The National Labor Relations Board (NLRB) has done it again.
Over the last few years, the NLRB has provided no shortage of topics for us to discuss, because it has made no secret of its aggressive agenda to expand employee protections under the National Labor Relations Act (NLRA), making rules and issuing decisions in furtherance of what seems like a thinly veiled agenda to benefit unions in their organizing efforts. Some of these actions have included upsetting decades of consistent precedent in ways that clearly favor unions. This time, the NLRB has departed from practices it has followed since the passage of the NLRA way back in 1935.
Employers may now be responsible for additional costs related to terminated employees’ job searches. In yet another decision where members have split based on political party affiliation, the NLRB has tossed aside more than eight decades of consistency. The NLRB significantly revamped its back pay formula to find that employers can be responsible for the job searching and related costs of employees found to have been terminated by an employer in violation of the NLRA.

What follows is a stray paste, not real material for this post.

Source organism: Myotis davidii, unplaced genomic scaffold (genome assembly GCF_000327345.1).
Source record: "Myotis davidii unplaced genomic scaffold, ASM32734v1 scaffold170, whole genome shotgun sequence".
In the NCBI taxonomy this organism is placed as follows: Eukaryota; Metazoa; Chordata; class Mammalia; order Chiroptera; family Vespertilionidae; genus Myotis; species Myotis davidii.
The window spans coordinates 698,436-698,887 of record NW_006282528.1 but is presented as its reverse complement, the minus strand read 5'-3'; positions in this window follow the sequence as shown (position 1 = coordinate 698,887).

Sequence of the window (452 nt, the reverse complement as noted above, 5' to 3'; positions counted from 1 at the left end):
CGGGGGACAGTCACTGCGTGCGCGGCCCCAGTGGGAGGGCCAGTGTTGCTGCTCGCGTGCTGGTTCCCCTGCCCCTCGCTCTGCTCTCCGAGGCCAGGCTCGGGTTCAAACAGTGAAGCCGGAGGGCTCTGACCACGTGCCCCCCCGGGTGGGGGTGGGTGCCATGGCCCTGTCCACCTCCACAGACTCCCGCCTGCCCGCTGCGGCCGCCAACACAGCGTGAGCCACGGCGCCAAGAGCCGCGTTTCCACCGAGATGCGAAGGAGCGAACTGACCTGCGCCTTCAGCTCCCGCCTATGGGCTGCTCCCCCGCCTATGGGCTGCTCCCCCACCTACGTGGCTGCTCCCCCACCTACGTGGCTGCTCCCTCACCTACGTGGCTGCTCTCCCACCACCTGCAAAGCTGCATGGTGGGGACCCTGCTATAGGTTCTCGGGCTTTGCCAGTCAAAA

The NLRB’s departure from more than three quarters of a century’s rulings centered on a goal of providing a “make-whole” remedy for unlawfully terminated workers. These workers have a duty to mitigate their earnings losses in the form of job searching efforts. Until now, when unlawfully terminated employees sought reimbursement for interim work and job search expenses, that amount would be offset from whatever the employee’s interim earnings were, and in simple terms, these expenses could not exceed the employee’s interim earnings. Additionally, any payments the employee was awarded have traditionally been lumped into taxable net back pay, even though search-for-work and interim employment expenses are non-wage components of back pay.
Under the NLRB’s reinvented rule, search-for-work and interim work expenses will now be treated independently and not be limited by any interim earnings. In other words, unlawfully terminated employees will be entitled to the full costs of these expenses, and employers will be liable for them. Of course, these costs are still subject to proving the expenses were both reasonable and actually incurred. That all said, it remains unclear what effect this decision will have on future litigation. The NLRB even noted in its decision that “Board proceedings have rarely involved litigation over search-for-work and interim employment expenses.” Of course, what the NLRB declined to observe is that parties rarely litigate issues that have been settled for 81 years.